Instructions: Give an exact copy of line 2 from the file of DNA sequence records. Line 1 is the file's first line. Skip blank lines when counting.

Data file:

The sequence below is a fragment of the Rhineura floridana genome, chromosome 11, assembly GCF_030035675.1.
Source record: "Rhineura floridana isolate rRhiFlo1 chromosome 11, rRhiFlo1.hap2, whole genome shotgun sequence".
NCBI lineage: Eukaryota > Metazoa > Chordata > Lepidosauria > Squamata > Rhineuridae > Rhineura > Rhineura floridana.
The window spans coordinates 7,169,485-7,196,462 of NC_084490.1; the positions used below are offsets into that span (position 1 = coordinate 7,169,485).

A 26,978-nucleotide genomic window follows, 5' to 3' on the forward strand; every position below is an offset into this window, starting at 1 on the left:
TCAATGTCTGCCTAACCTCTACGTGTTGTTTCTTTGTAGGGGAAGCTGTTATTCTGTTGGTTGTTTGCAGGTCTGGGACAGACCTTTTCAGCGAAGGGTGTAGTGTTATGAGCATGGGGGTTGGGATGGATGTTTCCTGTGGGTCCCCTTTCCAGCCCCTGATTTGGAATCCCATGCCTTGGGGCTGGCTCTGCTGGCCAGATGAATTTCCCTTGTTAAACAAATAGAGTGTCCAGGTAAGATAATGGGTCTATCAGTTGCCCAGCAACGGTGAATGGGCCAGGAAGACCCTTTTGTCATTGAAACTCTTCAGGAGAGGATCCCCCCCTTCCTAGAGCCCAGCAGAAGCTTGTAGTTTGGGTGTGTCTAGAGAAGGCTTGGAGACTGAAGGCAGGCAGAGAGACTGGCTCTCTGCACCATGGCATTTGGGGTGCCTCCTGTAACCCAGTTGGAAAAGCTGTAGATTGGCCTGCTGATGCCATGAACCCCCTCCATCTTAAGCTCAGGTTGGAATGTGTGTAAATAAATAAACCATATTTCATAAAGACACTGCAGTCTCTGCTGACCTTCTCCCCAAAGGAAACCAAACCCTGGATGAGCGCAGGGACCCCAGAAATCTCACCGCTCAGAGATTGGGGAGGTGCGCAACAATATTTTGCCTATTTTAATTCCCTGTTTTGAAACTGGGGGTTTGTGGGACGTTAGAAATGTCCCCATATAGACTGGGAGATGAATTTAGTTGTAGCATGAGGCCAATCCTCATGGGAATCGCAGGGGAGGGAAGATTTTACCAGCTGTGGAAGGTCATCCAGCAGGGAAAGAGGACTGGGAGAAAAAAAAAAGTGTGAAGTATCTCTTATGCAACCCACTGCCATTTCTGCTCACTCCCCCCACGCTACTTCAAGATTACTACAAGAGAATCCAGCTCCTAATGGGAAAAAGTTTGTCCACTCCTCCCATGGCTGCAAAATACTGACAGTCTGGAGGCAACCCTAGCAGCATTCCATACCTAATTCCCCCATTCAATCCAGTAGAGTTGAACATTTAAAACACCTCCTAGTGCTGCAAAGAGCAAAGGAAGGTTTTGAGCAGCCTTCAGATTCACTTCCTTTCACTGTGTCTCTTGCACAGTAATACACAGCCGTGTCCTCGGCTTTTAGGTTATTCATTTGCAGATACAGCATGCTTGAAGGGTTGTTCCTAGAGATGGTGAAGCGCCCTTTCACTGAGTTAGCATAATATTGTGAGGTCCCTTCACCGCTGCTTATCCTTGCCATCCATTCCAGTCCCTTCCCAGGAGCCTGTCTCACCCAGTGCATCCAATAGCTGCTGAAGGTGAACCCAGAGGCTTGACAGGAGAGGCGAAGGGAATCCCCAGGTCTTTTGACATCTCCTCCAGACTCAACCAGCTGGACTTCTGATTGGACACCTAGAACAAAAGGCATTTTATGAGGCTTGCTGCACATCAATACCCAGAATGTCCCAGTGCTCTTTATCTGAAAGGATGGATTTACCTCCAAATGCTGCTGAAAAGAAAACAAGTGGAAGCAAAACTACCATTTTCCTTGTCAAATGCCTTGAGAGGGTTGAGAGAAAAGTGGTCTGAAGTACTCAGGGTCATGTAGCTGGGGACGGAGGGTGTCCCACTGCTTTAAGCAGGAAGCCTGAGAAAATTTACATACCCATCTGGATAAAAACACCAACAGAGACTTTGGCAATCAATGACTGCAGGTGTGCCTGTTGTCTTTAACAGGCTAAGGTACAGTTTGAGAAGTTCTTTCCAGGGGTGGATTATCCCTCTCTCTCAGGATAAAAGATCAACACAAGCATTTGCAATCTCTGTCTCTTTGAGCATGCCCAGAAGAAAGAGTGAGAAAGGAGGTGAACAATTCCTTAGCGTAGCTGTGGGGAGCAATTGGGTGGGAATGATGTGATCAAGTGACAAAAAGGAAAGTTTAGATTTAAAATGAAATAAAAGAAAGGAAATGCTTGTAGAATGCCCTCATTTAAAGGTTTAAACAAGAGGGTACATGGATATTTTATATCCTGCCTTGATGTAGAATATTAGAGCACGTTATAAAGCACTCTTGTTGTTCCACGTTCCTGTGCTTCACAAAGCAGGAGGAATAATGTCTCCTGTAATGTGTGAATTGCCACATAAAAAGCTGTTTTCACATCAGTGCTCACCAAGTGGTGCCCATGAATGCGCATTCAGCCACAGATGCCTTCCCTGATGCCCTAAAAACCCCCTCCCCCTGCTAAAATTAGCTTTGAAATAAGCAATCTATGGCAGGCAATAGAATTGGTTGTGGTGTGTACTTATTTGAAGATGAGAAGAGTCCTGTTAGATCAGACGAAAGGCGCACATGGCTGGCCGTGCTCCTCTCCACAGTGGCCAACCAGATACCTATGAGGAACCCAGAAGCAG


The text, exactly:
Source record: "Rhineura floridana isolate rRhiFlo1 chromosome 11, rRhiFlo1.hap2, whole genome shotgun sequence".